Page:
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2571Re: Why John Kennedy would have lost in 1964

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  • Ram Lau
    Nov 24, 2007
      Ever tried to suggest to the brainwashed 9/11 conspiracy theorists
      that the government did not demolish the towers by using explosives?
      I've always found that a difficult task because they've already made
      up their minds. They categorically dismiss everything that you show
      them no matter what you have to prove that they are wrong. Anyway,
      let's sum it up on the topic of whether Kennedy was a popular president.

      What you said: You think Kennedy was not popular because that is what
      you believe. (Any credible source to back that up, at least?)

      What I said: Kennedy was popular according to the polls. Besides the
      informal Wikipedia entries, I included a journal paper and two news
      sources to support that claim.

      In addition, prominent biographers and historians and those who lived
      in the era concur with the polling results:
      "Kennedy did not use his infirmities to forge a bond with his
      constituents. A popular president who, [Robert] Dallek believes,
      served with great distinction, he did not need to. An Unfinished Life,
      boasts the book jacket, 'is a full portrait of a bold, brave, human
      Kennedy, once again a hero.'" - Robert Dallek

      "If only Kennedy had lived, runs this sentiment (it can hardly be
      called an argument), then the terrible violence and chaos of the late
      sixties would never have occurred. It is certainly true that Kennedy's
      death, as shown in this this book, did jar the nation. A promising
      time ended, as the assassination in Dallas killed both a popular
      president and many of the hopes that he represented. At the very
      least, Kennedy's death proved sobering, and the years that followed
      lacked a certain joy and innocence that Americans had felt in the
      early sixties." - Kennedy and the Promise of the Sixties by W. J.
      Rorabaugh (http://en.wikipedia.org/wiki/W.J._Rorabaugh)

      "He was an immensely popular president, at home and abroad. At times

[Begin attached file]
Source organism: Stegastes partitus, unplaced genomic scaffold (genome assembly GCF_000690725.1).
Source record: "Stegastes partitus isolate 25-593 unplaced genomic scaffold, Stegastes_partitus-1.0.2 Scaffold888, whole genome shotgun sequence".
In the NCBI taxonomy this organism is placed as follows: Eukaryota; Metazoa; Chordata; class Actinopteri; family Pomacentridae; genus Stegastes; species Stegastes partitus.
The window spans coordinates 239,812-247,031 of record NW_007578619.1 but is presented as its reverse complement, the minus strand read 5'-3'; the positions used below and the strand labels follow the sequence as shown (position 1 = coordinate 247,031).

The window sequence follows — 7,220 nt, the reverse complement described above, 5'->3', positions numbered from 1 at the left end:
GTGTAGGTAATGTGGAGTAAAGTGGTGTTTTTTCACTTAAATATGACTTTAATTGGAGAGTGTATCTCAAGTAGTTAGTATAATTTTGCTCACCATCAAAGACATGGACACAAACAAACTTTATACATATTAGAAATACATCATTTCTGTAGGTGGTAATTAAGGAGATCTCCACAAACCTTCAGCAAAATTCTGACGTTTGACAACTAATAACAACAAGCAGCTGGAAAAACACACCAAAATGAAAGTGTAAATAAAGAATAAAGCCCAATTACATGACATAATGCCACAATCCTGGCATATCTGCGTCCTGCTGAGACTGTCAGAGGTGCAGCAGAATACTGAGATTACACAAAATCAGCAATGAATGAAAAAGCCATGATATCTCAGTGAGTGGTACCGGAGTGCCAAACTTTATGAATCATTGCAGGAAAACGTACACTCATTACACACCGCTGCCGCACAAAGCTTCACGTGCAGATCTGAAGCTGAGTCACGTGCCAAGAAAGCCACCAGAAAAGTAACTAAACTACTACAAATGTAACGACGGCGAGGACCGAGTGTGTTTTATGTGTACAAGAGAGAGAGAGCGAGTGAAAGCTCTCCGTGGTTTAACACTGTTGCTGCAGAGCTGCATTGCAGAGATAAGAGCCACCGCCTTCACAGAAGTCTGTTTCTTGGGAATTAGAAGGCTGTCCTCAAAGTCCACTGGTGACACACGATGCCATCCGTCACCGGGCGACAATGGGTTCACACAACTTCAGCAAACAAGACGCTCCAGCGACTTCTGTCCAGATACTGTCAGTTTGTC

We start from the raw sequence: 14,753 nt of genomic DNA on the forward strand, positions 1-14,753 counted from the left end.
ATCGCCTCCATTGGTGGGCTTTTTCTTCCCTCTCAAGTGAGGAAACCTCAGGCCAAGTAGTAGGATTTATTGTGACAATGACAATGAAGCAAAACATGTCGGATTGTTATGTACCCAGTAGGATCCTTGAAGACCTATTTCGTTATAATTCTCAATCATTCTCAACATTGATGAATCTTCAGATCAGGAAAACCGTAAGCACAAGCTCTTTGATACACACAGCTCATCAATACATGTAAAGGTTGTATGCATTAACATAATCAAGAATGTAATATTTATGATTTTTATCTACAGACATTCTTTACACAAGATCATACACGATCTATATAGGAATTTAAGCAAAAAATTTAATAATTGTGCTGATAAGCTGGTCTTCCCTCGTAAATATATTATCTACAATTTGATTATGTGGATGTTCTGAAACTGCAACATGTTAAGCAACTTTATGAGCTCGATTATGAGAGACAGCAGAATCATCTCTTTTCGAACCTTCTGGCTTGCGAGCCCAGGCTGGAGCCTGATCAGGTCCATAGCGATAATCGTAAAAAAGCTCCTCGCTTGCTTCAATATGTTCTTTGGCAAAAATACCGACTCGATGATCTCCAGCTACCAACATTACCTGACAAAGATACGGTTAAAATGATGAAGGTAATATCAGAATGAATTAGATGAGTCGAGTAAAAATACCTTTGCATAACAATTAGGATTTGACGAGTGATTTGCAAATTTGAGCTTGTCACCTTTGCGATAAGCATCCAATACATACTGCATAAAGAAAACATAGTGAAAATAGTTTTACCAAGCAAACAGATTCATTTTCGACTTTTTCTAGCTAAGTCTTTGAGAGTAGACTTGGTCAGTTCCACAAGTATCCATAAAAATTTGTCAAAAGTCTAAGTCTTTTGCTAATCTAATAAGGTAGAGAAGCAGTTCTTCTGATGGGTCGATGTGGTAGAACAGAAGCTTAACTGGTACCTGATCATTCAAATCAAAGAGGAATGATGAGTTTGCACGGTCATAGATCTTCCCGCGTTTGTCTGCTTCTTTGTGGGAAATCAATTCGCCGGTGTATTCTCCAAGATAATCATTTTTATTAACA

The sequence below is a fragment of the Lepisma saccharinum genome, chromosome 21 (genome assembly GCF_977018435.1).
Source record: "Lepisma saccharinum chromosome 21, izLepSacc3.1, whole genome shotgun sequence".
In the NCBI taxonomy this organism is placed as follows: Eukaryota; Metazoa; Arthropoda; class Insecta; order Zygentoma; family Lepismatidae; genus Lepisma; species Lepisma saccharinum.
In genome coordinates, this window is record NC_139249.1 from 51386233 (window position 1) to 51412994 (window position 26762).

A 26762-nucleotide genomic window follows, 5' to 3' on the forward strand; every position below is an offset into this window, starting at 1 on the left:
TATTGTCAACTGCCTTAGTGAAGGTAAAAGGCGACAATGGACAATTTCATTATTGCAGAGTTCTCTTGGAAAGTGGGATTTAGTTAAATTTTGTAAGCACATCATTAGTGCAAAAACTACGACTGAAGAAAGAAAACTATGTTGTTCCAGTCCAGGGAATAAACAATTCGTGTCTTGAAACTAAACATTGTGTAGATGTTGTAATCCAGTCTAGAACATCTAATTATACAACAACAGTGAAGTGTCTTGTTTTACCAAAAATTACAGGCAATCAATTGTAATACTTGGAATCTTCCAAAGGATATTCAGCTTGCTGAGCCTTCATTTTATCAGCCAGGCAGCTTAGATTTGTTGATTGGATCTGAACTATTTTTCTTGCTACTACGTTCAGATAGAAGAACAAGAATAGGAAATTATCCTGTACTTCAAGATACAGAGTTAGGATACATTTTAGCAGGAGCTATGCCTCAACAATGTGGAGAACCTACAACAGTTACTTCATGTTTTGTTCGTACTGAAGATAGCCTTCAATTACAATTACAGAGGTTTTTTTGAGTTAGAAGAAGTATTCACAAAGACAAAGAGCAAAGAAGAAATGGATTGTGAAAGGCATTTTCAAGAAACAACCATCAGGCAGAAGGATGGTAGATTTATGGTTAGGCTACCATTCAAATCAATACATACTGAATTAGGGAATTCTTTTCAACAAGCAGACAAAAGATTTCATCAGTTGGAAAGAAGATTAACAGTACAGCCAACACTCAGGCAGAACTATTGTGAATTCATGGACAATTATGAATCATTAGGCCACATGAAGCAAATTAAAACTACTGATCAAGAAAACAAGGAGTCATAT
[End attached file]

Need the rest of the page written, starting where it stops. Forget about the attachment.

he seemed to be everywhere at once, encouraging better physical
      fitness, improving the morale of government workers, bringing
      brilliant advisers to the White House, and beautifying Washington,
      D.C. His wife joined him as an advocate for American culture. Their
      two young children, Caroline Bouvier and John F., Jr., were familiar
      throughout the country. The charm and optimism of the Kennedy family
      seemed contagious, sparking the idealism of a generation for whom the
      Kennedy White House became, in journalist Theodore White's famous
      analogy, Camelotâ€"the magical court of Arthurian legend, which was
      celebrated in a popular Broadway musical of the early 1960s." -
      Encyclopedia Britannica article, William Manchester

      "When I became Science Advisor to President Kennedy, I asked him if I
      could use some of the political slots that were available to appoint
      assistant secretaries for R & D in the departments of the government
      that had substantial amounts of research and development. Kennedy said
      that it was all right with him but that I would have to persuade each
      of the cabinet officers individually to do it. They all agreed, and
      then I had the job of finding somebody acceptable to each of them
      Fortunately, Kennedy was a very popular president so it was easy to
      persuade very good scientists to join his administration. I was able
      to persuade Roger Revelle to take the post of Assistant Secretary for
      R & D, for the Department of Interior where he worked with Stewart L.
      Udall. They made a very good team." - Jerome B. Wiesner

      I've done my part to present the evidence. Feel free to dismiss them,
      but please don't claim that you have the truth.
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